Household-type facilities with more personal space must be part of the new normal as we rethink seniors’ care after COVID-19. Big change is overdue.
In a few short months, COVID-19 has achieved what no individual, organization or advocacy group was able to do for decades: it has exposed the cracks in the way we care for our older adults. Before this pandemic, almost daily media reports described numerous problems in Canada’s long-term care facilities, but nothing changed.
Our long-term care and seniors’ facilities are now being called “death pits.” They account for more than 80 percent of COVID-19 deaths in Canada. We are hearing calls for every potential remedy from government ownership to more public funding to national standards to surprise inspections.
As a retired architect who has more than 40 years of experience designing facilities for older adults, who has served on boards of facilities and who has researched leading-edge initiatives around the world, I focus mostly on the built environment and the delivery of care. Although I see some merit in all the solutions being talked about, I believe they fail to address the fundamental problem: the need for pansystemic change.
We need a multipronged approach to caring for older adults. We need a system that is more humane, trustworthy, accountable, equitable, economical, integrated and resilient. There are better approaches out there, but their uptake has been slow. Decision-makers seem oblivious to them, perpetuating a broken system.
Unfortunately, governments are now being urged to fund upgrades of existing care facilities and the construction of new facilities based on obsolete standards. It is crucial that we fix the horrific problems that were identified long before the pandemic and that have mushroomed since it began.
A better model
Beginning in the 1940s, long-term care became medicalized and institutionalized, resulting in hospital-like facilities. They featured long corridors, or “horridors,” with shiny floors and glare lighting. Nurses’ stations were omnipresent, and there was an authoritarian staff hierarchy. Meals were prepared in commercial kitchens. Common areas were large and impersonal. Care delivery was hospital-like, too, with fixed schedules.
Sadly, most long-term care facilities are still like this. Not only that, but residents are isolated and segregated from the community and warehoused in quarters where disease spreads easily.
One viable alternative is the household model. It provides better quality of care for older adults in a more cost-effective way while giving them freedom of choice.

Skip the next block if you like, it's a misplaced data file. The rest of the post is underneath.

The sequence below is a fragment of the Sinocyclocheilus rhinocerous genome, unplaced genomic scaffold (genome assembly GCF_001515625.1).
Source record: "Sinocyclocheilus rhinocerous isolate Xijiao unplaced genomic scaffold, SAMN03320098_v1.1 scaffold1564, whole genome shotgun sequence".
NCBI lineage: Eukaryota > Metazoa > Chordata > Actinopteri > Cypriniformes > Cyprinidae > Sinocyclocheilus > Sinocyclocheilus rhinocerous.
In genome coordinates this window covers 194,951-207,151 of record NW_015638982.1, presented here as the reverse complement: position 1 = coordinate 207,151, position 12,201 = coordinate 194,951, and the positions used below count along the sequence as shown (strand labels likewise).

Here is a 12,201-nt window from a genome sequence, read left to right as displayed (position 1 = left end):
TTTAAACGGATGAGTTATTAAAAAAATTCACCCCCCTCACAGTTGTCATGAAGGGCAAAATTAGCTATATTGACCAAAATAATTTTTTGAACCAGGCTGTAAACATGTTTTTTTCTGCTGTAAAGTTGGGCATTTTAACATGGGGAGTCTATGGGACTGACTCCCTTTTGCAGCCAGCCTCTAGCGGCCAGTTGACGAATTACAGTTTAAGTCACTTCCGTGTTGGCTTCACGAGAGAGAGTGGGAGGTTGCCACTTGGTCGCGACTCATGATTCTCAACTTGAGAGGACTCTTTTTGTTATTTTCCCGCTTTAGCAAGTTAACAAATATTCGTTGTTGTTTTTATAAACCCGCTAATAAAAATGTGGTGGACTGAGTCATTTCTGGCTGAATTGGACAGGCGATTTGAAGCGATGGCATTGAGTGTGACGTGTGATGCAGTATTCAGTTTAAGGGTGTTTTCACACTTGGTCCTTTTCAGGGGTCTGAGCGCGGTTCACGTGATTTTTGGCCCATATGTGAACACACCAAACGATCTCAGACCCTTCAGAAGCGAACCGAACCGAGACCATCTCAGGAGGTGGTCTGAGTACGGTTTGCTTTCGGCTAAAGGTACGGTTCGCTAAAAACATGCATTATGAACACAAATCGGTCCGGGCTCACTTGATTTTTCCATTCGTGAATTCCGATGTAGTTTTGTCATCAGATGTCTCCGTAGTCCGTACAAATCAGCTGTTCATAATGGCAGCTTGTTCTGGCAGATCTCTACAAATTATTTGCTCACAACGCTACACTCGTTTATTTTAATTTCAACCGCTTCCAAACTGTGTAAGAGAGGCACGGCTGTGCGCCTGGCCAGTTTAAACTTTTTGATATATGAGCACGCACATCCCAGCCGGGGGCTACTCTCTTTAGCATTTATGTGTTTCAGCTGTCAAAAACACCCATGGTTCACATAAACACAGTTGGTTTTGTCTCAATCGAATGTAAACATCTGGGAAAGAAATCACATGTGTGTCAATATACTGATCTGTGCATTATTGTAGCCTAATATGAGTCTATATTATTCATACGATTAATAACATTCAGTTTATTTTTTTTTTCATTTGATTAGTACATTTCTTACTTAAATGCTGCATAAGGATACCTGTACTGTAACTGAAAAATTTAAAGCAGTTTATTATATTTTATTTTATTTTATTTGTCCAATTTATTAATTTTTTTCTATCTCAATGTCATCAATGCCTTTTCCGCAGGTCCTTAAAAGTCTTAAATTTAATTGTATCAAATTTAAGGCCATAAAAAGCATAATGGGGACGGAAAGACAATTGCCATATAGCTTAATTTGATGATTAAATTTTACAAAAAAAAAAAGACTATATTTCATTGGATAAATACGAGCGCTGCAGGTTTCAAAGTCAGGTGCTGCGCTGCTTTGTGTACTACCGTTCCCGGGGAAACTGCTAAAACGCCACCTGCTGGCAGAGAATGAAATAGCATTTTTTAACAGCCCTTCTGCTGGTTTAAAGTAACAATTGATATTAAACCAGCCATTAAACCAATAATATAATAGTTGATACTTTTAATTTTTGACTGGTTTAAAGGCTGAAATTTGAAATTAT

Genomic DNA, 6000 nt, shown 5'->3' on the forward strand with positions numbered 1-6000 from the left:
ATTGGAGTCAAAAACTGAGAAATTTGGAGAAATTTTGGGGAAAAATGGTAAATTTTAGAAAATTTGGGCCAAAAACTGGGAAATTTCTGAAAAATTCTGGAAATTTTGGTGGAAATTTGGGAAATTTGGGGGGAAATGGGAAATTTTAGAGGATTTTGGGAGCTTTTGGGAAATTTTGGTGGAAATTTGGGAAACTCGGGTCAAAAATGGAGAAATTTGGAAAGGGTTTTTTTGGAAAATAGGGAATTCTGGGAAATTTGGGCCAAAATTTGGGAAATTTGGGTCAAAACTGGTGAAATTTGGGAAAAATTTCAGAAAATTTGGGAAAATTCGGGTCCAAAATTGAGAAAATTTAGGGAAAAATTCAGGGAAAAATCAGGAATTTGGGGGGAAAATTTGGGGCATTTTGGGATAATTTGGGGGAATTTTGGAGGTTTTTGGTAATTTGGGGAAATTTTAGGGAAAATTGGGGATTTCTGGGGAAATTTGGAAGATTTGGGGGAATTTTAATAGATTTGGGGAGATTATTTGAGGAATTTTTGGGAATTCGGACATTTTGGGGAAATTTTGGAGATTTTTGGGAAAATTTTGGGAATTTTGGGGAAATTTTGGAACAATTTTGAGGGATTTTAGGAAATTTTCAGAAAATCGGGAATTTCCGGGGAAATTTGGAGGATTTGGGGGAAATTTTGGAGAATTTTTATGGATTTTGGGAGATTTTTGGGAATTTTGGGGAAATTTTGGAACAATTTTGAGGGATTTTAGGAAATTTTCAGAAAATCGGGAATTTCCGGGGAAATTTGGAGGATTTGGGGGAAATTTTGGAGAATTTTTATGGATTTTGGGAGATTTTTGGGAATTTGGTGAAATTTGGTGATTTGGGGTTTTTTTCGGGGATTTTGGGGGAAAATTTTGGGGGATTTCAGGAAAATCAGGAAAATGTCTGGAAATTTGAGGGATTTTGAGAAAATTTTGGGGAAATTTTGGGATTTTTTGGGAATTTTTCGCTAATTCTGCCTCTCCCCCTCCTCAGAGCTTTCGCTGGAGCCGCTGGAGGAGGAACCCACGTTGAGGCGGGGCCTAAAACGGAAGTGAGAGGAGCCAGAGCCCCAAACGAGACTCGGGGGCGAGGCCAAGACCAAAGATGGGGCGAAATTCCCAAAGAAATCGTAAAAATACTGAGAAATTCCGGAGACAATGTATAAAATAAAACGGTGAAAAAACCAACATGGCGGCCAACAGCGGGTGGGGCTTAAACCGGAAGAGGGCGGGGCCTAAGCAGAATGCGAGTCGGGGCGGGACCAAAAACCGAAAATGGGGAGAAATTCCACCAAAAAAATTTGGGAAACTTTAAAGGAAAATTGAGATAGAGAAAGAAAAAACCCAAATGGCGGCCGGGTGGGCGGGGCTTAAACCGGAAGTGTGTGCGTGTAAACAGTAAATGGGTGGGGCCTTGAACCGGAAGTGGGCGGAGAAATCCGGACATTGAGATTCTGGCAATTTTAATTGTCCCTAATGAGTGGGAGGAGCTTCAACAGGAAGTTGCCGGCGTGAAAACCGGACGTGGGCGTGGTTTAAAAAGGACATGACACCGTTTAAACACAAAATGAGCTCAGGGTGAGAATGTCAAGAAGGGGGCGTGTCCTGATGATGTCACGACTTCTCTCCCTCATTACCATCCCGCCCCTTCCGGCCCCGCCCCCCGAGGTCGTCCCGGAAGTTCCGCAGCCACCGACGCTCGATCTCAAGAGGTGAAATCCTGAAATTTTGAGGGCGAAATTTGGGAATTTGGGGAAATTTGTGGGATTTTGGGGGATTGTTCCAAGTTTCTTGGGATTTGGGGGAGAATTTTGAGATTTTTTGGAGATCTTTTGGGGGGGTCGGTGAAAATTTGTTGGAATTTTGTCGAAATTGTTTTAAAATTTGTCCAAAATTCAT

Household-type facilities are designed to operate like a family home. There’s usually a grouping of 6 to 10 residents around a living/dining area. Meals are prepared in a residential-type kitchen. A self-managed team stays with each household. They are specifically trained as universal care partners: they provide personal care, meal preparation, laundry, light housekeeping and companionship. Staff here feel more satisfied than those working in institutional-style facilities. Schedules are flexible and determined by the residents. This is especially important for people living with dementia since they need familiarity.
Because of its scale, the household approach can be incorporated into developments of any size. In suburban Rochester, New York, for example, two 10-resident homes are integrated into an existing residential neighbourhood. Ideally, two or more homes can also be integrated into large village-like communities that may include multiple levels of care, multigenerational housing, and mixed uses such as shops and services.
Studies show that these household-type facilities cost less to operate because less medication is used; in addition, less food is wasted. Costs to the health care system are reduced, too. There are fewer falls, pressure ulcers and hospitalizations because residents remain healthier.
The household approach is becoming the standard for new construction in Manitoba, where these facilities are being built at almost half the cost of medical-institutional facilities, according to architects involved in the projects. The shift is partially due to changes in the way the building code is being interpreted. Officials now see care facilities using the household model as different from hospitals, which would be governed by more restrictive (and more expensive) requirements.
Better approaches to long-term care are being called for by governments, families of people in long-term care, boomers (who are next in line) and the National Institute on Ageing (NIA). The NIA’s recent report Enabling the Future Provision of Long-Term Care in Canada describes new approaches and models of long-term care that promote person-centred and flexible care. This organization suggests that innovative evidence-informed models of care should be introduced “to shape an enhanced future for the provision of long-term care.”